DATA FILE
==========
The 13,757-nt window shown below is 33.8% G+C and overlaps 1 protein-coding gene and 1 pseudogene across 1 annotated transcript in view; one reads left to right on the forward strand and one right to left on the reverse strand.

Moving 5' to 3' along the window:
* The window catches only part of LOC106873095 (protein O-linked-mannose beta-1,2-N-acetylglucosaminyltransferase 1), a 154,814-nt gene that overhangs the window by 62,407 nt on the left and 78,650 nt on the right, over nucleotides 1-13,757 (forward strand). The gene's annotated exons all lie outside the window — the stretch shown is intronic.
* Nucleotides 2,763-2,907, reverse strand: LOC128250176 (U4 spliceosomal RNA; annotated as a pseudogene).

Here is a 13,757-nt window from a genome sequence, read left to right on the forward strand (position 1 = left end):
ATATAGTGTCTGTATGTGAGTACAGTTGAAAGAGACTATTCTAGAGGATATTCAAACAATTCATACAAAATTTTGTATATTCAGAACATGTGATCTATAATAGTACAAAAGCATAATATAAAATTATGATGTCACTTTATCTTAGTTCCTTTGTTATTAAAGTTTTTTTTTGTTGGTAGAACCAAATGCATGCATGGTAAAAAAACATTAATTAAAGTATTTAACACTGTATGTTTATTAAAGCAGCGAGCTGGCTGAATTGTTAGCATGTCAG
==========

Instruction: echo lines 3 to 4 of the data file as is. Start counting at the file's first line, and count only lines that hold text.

* The window catches only part of LOC106873095 (protein O-linked-mannose beta-1,2-N-acetylglucosaminyltransferase 1), a 154,814-nt gene that overhangs the window by 62,407 nt on the left and 78,650 nt on the right, over nucleotides 1-13,757 (forward strand). The gene's annotated exons all lie outside the window — the stretch shown is intronic.
* Nucleotides 2,763-2,907, reverse strand: LOC128250176 (U4 spliceosomal RNA; annotated as a pseudogene).